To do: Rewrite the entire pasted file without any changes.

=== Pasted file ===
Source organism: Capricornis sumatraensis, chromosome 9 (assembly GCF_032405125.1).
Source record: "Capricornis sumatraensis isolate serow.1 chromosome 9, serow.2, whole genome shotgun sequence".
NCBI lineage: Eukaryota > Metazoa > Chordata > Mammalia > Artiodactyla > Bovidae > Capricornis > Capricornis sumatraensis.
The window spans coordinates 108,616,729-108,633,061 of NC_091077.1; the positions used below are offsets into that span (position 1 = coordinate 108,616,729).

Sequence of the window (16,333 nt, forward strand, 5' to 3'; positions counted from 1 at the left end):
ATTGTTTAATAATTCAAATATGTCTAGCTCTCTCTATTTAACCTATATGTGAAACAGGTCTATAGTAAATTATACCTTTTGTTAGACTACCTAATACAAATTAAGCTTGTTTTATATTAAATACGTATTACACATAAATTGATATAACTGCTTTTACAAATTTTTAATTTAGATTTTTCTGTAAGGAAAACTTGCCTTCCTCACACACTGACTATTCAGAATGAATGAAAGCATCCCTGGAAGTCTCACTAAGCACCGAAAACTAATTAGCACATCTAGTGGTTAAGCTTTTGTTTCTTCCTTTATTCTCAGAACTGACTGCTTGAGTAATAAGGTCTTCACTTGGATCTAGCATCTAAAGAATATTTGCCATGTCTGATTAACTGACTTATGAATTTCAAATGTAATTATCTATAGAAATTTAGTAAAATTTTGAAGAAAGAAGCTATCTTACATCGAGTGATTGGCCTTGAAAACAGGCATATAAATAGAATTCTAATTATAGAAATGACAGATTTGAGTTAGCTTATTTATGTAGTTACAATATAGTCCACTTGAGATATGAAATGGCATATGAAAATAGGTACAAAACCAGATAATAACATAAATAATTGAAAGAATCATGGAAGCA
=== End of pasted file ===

Source organism: Capricornis sumatraensis, chromosome 9 (assembly GCF_032405125.1).
Source record: "Capricornis sumatraensis isolate serow.1 chromosome 9, serow.2, whole genome shotgun sequence".
NCBI lineage: Eukaryota > Metazoa > Chordata > Mammalia > Artiodactyla > Bovidae > Capricornis > Capricornis sumatraensis.
The window spans coordinates 108,616,729-108,633,061 of NC_091077.1; the positions used below are offsets into that span (position 1 = coordinate 108,616,729).

Sequence of the window (16,333 nt, forward strand, 5' to 3'; positions counted from 1 at the left end):
ATTGTTTAATAATTCAAATATGTCTAGCTCTCTCTATTTAACCTATATGTGAAACAGGTCTATAGTAAATTATACCTTTTGTTAGACTACCTAATACAAATTAAGCTTGTTTTATATTAAATACGTATTACACATAAATTGATATAACTGCTTTTACAAATTTTTAATTTAGATTTTTCTGTAAGGAAAACTTGCCTTCCTCACACACTGACTATTCAGAATGAATGAAAGCATCCCTGGAAGTCTCACTAAGCACCGAAAACTAATTAGCACATCTAGTGGTTAAGCTTTTGTTTCTTCCTTTATTCTCAGAACTGACTGCTTGAGTAATAAGGTCTTCACTTGGATCTAGCATCTAAAGAATATTTGCCATGTCTGATTAACTGACTTATGAATTTCAAATGTAATTATCTATAGAAATTTAGTAAAATTTTGAAGAAAGAAGCTATCTTACATCGAGTGATTGGCCTTGAAAACAGGCATATAAATAGAATTCTAATTATAGAAATGACAGATTTGAGTTAGCTTATTTATGTAGTTACAATATAGTCCACTTGAGATATGAAATGGCATATGAAAATAGGTACAAAACCAGATAATAACATAAATAATTGAAAGAATCATGGAAGCA